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Staying silent is a crime, so engage on climate change

TMS Ruge's picture

If you are like most people, the topic of climate change is not something you think about everyday. It was certainly not something that I thought about often. The subject seemed unattainable, incomprehensible and to be dealt with smart people. It was always a conversation where I thought I wasn’t qualified to engage in. What I have come to realize, is that climate change is part of our everyday conversation. We may not deal with the scientific terms or sit at the round table with think-tanks and heads of state, but we do talk about the effects of climate change in our own lives. We talk about the increasingly hot summers, or commiserate over pictures of the latest flood, or disucss the now unpredictable planting seasons. These are stories we share amongst ourselves without realizing they are small chapters in humanity’s tome to the subject.

Since climate change affects all of us, it seems appropriate that we all should have a voice at the decision-making table. All too often though, we only get to hear from the academics, the heads of state, or the violent protestors. Where are the voices of the common man, the single mother, the student? Where are the voices of the villagers in their garden on the outskirts of Marrakech, the shop owner on a busy street in Kigali, the sugar cane grower who can no longer predict the rains in Zambia? How do we determine our collective future if we don’t take time to listen to each other’s stories?

This is where the Connect4Climate team at the World Bank comes in. We are trying to reframe this critical conversation around a topic into a mutual exchange of listening and sharing. Ahead of the December 2011 United Nations Climate Change conference (COP17) in Durban, South Africa, Connect4Climate was launched with a photo/video competition for African youth, aged 13 to 30, in Bamako by Andrew Steer, Special Envoy for Climate Change at the World Bank.

Connect4Climate aims to be that convener of the global conversation that includes everyone -- from climate scientists to village school girls; from climate change doubters to the green practitioners. This is a platform to register all voices equally. At present, we are placing a special focus on the voices of Africa’s youth. As the youngest continent on the planet, it is imperative that any discussion about the future of Africa, must involve the passionately engaged youth on the continent. The Connect4Climate team is dedicated to making sure that the microphone is extended beyond the podium in Durban and into the classrooms, kitchens, markets, and soccer fields across Africa. The Connect4Climate website will feature a section specifically dedicated to these voices.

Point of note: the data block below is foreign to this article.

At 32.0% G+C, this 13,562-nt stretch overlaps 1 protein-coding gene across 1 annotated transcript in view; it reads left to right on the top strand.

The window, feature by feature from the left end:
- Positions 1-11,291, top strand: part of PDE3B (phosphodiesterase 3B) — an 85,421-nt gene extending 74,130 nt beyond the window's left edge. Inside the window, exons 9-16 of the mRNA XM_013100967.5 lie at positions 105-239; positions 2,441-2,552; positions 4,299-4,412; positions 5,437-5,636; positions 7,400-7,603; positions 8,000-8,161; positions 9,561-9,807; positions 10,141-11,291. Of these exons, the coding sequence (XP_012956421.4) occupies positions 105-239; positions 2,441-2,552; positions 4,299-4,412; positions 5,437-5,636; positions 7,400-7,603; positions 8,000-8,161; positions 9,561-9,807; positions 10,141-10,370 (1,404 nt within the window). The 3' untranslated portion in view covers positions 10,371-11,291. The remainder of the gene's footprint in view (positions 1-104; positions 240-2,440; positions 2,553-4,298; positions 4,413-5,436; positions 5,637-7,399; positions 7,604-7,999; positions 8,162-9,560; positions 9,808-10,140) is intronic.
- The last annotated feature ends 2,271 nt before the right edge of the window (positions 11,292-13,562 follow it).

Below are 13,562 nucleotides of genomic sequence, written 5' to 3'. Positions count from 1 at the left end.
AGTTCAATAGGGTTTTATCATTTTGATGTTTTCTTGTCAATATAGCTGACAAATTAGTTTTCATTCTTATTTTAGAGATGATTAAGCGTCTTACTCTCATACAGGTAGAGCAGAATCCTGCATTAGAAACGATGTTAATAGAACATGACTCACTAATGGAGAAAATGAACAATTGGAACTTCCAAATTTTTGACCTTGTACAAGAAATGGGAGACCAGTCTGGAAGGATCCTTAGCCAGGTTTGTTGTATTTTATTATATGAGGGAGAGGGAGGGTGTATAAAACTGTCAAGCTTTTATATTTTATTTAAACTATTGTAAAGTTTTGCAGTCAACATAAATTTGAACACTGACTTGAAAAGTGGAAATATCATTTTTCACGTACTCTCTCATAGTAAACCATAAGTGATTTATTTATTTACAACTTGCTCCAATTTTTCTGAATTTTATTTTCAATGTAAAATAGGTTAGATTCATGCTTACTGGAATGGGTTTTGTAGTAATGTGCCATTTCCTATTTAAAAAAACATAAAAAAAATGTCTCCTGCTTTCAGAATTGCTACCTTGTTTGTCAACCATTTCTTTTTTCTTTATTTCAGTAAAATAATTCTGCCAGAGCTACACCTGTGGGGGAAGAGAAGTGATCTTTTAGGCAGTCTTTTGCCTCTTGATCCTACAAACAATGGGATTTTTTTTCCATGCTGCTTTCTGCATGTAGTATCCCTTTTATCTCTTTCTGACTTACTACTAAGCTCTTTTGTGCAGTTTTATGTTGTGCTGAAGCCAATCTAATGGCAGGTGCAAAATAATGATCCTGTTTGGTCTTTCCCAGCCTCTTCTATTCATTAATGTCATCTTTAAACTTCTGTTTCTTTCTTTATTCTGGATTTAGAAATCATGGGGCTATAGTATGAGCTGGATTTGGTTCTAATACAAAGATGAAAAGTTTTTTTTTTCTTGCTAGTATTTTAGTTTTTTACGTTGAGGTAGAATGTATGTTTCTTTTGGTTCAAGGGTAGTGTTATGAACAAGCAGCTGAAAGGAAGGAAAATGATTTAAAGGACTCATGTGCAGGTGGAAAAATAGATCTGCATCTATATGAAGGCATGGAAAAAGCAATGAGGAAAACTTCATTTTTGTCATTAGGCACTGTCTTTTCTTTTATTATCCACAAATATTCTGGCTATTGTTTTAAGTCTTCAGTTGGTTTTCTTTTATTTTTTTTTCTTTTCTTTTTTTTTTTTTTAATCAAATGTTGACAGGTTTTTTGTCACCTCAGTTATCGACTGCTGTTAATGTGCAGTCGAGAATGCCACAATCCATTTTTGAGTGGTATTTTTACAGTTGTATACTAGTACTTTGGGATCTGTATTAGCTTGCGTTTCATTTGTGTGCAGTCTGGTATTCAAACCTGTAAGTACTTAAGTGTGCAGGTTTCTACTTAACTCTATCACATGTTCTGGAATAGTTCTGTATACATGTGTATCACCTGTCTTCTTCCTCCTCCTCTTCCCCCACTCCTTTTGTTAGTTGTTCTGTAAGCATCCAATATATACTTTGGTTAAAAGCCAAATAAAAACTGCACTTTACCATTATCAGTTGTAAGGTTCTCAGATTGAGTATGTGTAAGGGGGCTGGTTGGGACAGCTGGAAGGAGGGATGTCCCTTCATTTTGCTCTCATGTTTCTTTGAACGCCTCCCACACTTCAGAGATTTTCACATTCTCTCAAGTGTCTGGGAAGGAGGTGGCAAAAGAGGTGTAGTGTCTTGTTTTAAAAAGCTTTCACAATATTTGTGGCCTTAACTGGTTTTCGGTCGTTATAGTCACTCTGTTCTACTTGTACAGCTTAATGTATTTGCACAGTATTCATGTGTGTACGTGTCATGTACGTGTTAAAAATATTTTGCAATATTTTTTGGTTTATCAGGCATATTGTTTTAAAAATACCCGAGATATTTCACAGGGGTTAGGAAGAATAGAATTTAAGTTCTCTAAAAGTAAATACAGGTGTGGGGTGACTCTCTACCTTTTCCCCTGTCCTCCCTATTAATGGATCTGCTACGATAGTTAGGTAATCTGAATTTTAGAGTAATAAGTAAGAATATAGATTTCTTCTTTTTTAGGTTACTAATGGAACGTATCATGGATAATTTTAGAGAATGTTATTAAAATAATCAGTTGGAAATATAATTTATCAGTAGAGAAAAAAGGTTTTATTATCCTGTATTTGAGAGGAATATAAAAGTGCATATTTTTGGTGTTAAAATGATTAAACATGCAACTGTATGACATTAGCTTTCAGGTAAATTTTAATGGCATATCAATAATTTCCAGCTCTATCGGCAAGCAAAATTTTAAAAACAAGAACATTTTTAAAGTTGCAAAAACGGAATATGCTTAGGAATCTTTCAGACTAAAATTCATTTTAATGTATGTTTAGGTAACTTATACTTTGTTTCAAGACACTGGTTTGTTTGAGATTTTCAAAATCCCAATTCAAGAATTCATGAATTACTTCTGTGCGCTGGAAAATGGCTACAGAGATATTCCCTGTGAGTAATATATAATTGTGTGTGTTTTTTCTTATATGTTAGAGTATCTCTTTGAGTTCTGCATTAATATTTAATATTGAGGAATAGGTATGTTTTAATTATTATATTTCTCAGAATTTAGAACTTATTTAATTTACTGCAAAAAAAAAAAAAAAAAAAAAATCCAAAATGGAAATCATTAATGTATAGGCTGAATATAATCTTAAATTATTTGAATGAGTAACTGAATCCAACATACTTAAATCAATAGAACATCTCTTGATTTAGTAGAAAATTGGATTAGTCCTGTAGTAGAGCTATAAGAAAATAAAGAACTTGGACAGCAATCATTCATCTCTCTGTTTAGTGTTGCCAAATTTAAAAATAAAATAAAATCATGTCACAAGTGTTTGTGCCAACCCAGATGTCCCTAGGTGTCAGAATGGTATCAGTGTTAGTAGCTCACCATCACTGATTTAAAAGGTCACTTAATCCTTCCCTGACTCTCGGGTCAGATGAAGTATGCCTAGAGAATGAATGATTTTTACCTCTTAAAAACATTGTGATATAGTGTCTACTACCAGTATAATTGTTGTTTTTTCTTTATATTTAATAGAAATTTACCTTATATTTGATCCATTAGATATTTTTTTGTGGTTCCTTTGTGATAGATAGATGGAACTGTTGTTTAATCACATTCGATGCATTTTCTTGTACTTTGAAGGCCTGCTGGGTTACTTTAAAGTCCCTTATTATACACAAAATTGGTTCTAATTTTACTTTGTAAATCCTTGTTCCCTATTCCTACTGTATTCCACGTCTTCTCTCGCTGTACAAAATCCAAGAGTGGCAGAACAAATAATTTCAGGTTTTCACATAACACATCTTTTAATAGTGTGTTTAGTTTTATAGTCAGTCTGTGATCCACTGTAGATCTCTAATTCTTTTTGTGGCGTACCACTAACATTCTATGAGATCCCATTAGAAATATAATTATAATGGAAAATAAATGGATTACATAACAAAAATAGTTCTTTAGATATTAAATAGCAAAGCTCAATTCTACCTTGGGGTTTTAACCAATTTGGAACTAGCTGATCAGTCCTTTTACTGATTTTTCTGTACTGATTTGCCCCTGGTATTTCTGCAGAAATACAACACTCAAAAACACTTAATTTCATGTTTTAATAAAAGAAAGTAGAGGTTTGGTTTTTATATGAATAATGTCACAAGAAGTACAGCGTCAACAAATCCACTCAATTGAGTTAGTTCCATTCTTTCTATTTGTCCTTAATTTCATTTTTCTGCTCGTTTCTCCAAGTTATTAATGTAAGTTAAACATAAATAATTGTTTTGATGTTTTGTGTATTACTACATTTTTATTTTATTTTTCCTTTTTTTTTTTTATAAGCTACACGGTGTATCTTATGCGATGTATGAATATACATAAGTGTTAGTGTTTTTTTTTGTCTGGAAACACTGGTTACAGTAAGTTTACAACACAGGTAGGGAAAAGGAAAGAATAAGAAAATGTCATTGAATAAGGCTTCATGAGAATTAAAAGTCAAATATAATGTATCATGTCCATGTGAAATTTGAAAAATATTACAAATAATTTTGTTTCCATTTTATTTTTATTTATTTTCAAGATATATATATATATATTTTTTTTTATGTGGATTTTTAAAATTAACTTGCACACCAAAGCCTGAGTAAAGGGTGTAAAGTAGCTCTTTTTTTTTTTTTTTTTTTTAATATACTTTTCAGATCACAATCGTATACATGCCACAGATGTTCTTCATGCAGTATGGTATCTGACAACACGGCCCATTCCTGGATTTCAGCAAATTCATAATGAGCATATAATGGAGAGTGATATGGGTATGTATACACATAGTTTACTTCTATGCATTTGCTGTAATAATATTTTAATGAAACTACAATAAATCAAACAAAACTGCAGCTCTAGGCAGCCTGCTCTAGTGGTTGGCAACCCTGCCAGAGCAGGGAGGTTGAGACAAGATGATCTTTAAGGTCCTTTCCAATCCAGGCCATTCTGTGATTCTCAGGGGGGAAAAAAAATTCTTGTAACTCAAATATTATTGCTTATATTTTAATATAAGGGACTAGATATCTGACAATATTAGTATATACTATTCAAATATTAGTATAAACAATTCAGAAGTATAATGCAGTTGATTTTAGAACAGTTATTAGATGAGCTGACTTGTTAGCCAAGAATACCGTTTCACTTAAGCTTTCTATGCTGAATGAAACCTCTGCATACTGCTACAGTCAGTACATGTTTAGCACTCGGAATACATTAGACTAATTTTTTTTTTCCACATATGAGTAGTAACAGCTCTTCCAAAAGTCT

Of course we can’t reach all of these people without a dedicated network of committed partners. We are excited to have more than 50 knowledge partners at the launch of this campaign, and with many more to come. Their content and contributions will be aggregated and featured on the Connect4Climate resources section and made available for all to view and share.

If the 5000+ fans that have shown their support on our Facebook page in less than a month is any indication, this initiative is going to be quite exciting. So, please join the conversation and add your voice to this global cause. You don’t have to be on Facebook to do that we are also listening and engaging with folks on Twitter . If you are so inclined, you can also write news articles, blog posts, publish your research papers, and upload your photos and videos. What we all can’t afford to do, however, is stay silent. All of your stories matter. We encourage you to engage, listen, and be inspired to act. With the world focused on Durban this December, the C4C team is putting all of its efforts to make sure that this is Africa’s COP.

 

Comments

Submitted by James Martone on
A wonderful endeavor! Best of luck!

Submitted by Wilma Swanepoel on
Very interesting topic for discussion and quite important. Also read the blog from the UK Climate Change team working in South Africa entitled "The Informal Ministerials - Considering the possible, embracing the probable" here: http://blogs.fco.gov.uk/roller/cctsa/entry/the_informal_ministerials_considering_the

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